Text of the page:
Thankful from head to toe

Psalm 103-1

We don’t have the live band we did in Memphis. We don’t have any musicians during our midweek Celebrate Recovery meeting nor do we have a group of men familiar with songs more often heard in church. My experience has taught me men aren’t the ones to sing out the most save a few who are swept up in the emotions of the music.

Dorothy blesses us on Sundays volunteering to play the piano, the hymns are her comfort keys. On occasion, with plenty of notice and practice we’re blessed with two or three men putting together live praise for us to join and join they do. This is what they really like but we’re limited.

James D edit

chapel edit

Eriq singing edit

Midweek we depend on the recorded music, the video’s made for congregations like ours. They have their favorites and there’s always a slight challenge for me trying to find new while keeping the comfortable.

There are some songs that pull at me so much that I nearly force the men to mumble their way through praying they will feel what I feel. 

Alumni Sunday


I should admit here that there’s a bit of control and orchestration going on. It’s as if I’m trying to conduct God when I plan how it will go: prayer requests, song, prayer. Yes, just like that because the song is a prayer itself and will move us to know we are loved by God and we need to know that. So, ready, God? On cue, 1, 2, 3…….and it doesn’t go that way. Again. Because what I feel isn’t always felt by others. My rhythm isn’t the only one in the room. But God…..

Oh, how he loves us, oh

I sit in the back running the media, thinking I’m directing everyone including the Holy Spirit. I only hear them sing quiet because I’m behind but…

Oh, how he loves us so

I see one man nod at the words on the screen and a smile and when the music goes quiet I hear their voices singing low,

Yeah, he loves us, oh how he loves us, oh….

I am thankful for their voices, quiet and low, still and silent, trembling and strong, laughing and bold. I am thankful for the voices of men who have come through our doors unsure and sometimes scared. I am thankful for them from head to toe and I will bless the Lord because, yeah, He loves us so.

The tune of God

I come to the garden alone….”

In Memphis, the men sang this song full-out. They moved with the waltz tempo and gave heart to the lyrics. I’ve never been able to hear it since leaving that place without hearing Preston’s voice echo in my memory. His falsetto on the chorus and just his love to sing these old church songs.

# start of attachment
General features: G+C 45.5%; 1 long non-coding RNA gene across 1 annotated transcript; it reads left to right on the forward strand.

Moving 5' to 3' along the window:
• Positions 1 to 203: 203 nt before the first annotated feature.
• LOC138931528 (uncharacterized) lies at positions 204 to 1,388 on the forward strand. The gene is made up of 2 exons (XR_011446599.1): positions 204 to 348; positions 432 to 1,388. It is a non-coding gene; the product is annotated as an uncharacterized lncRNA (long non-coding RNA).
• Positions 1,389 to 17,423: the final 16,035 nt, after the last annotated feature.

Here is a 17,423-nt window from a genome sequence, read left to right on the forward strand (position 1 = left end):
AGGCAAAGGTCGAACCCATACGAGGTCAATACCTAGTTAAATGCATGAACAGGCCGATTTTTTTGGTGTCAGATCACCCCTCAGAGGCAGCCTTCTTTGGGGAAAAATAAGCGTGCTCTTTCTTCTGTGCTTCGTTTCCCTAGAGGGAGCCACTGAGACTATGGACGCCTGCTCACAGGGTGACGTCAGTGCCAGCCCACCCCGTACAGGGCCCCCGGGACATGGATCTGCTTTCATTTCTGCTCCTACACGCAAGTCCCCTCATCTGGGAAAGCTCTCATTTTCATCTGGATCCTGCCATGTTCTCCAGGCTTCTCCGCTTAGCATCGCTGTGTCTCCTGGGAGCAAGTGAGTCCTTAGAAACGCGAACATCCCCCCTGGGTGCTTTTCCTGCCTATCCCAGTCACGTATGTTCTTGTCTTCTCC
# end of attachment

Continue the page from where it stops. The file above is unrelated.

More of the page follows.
Music is different here. There’s no Beale Street with musicians on every corner, decent ones too. The men in the ARC here aren’t so familiar with church songs in general and today, when we tried that old standard, “I Come to the Garden”, I shut my mouth and listened. I heard men singing, out of tempo and picking notes not part of the melody or harmony. From my seat in the back, it was a mess. I kept my mouth shut to listen more to this wreck of a congregation choir. And I smiled.

Alumni Sunday

I smiled at their attempt. At their offering, meager as it was, it was offered with heart and sincerity. No doubt it was received in heaven with love and I believe, I really believe that when our voices reach God’s ears He hears it always in perfect tune, the rhythm moving just right. He receives our offerings, the ones given in truth and willingness and sincerity, He takes them as gifts laid on an altar of service and love.

I’m no singer. Not me. The rhythm I’ll have down, every sway and hesitation I’ll feel it, know it. But the tune gets lost in my head without something to guide me. I’m the worst kind of musician who knows just enough to know good from mediocre and worse. Most of the time I sing along in worship but not this day. My silent voice allowed God’s joy to be heard in the barely mediocre singing from a group of men who may miss the notes of the songs, but know the tune of God.